Note: Once you've finished priming don't throw the primer away as you need it again later in the process.


Mixing up the microcement for layer 1

- While the primer was drying I made up the first batch of microcement, again following the Concrete Lab instructions. (Their kit is great as it contains all the materials you need and comes with helpful instructions. Their YouTube channel is super helpful as has loads of videos demonstrating the products.)

Top Tip: Make up small batches of microcement to take the pressure off

The first time I used it, I made the mistake of mixing the whole lot up. I was worried about how to gauge the quantities of the diluted resin mix required for smaller batches so erred on the side of caution and mixed up the whole lot as I knew exactly how much resin was needed for the whole bag. The trouble is, the mix starts to go off and you need to add water to keep it useable if you take longer than about 45 mins to apply. You don’t want to feel rushed so I would advise dividing the bag into smaller batches (say thirds or quarters) and then what I did this time round was make up the resin liquid required for the whole lot in a four-pint milk container (that I had cleaned out beforehand) as you can store with the lid on in between uses and it’s easy to mark on the side of the container how much liquid you will need for each smaller batch.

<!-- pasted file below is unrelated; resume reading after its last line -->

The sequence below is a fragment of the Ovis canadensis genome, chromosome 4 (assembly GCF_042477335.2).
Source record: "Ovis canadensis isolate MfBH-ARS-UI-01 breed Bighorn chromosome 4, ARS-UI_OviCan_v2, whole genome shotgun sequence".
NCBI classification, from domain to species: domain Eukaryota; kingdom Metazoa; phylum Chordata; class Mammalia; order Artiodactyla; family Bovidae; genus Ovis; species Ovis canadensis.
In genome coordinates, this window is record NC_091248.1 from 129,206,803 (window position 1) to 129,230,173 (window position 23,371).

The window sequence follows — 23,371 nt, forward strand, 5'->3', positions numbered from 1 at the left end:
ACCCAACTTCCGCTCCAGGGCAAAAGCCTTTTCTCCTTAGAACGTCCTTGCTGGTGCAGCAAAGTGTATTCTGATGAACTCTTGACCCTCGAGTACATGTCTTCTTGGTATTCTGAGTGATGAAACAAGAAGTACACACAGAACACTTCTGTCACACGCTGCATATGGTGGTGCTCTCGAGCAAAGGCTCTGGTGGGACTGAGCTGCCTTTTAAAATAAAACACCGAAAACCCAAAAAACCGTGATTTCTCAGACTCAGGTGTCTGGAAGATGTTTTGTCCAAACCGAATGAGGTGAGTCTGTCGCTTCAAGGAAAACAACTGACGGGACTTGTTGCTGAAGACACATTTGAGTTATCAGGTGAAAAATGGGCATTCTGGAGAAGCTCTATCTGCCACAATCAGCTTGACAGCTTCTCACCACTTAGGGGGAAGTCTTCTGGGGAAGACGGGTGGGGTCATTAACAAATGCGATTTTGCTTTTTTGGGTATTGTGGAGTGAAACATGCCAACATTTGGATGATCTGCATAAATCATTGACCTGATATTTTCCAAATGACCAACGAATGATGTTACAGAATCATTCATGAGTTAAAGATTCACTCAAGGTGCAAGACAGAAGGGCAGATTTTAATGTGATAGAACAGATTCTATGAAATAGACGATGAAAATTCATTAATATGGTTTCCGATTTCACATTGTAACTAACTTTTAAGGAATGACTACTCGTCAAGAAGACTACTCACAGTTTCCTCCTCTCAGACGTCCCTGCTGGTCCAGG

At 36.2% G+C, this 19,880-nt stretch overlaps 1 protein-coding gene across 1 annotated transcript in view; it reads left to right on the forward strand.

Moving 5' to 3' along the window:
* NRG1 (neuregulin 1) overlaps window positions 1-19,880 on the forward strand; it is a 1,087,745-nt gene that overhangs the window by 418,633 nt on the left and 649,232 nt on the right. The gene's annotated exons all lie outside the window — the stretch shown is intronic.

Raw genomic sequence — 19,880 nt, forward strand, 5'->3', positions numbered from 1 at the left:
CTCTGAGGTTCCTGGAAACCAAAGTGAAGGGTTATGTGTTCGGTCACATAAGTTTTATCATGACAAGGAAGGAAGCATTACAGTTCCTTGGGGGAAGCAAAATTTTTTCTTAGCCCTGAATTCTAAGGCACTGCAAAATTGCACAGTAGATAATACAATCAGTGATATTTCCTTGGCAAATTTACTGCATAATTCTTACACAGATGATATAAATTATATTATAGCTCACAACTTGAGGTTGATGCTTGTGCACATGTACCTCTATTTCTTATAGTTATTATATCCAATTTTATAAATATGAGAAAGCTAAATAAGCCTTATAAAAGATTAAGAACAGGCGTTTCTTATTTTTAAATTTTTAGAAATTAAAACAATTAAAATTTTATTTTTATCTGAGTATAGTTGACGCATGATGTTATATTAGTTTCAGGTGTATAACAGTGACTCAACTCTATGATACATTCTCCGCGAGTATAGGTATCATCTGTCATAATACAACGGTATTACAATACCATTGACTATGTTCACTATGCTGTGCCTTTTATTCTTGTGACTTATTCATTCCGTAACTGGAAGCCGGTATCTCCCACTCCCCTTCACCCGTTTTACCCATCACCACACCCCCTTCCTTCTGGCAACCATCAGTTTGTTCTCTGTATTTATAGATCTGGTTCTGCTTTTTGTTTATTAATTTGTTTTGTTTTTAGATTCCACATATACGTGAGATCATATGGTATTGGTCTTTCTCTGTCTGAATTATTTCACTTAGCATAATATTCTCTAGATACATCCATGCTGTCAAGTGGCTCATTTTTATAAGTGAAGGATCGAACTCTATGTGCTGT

- Don’t laugh, but I used an old electric cake mixer with only one beater to mix (ever the professional DIYer lol). Anyway, it worked a treat and I can’t stress how important the mixing is. I used the mixer on the dry powder first to make sure there were no lumps etc before adding the diluted resin liquid in stages, mixing at each stage. I found that the beaters didn't reach the very edge of the bucket, so needed to scrape them with a trowel to find the remaining dry powder before a final mix at the end.


Top Tip: I found the microcement much easier to use when it was quite runny. Before using it i thought a thicker mix would be preferable and was surprised at how runny it needed to be.

Applying layer 1

-I used the spreader tool recommended by Concrete Lab (I'd previously used a variety of trowels and spreaders that I already had and was keen to see if their tool worked better) and being really honest it took me a little while to get used to as I'd developed my own technique when I did the kitchen previously. This is why the first few pics look a bit rubbish(!), as I was getting used to a)using the new spreader and b) working on a vertical surface (there were no horizontal worktops to ease in gently with this time round!). I have to say though, once I'd got the hang of the new tool it was brilliant and gave me a lot more control over the texture of the microcement. In fact, it was so good that I didn't need to sand the unit once dry which was such a benefit as sanding does create a certain amount of dust, even with the hoover attachment on the sander I don't think you can totally avoid it.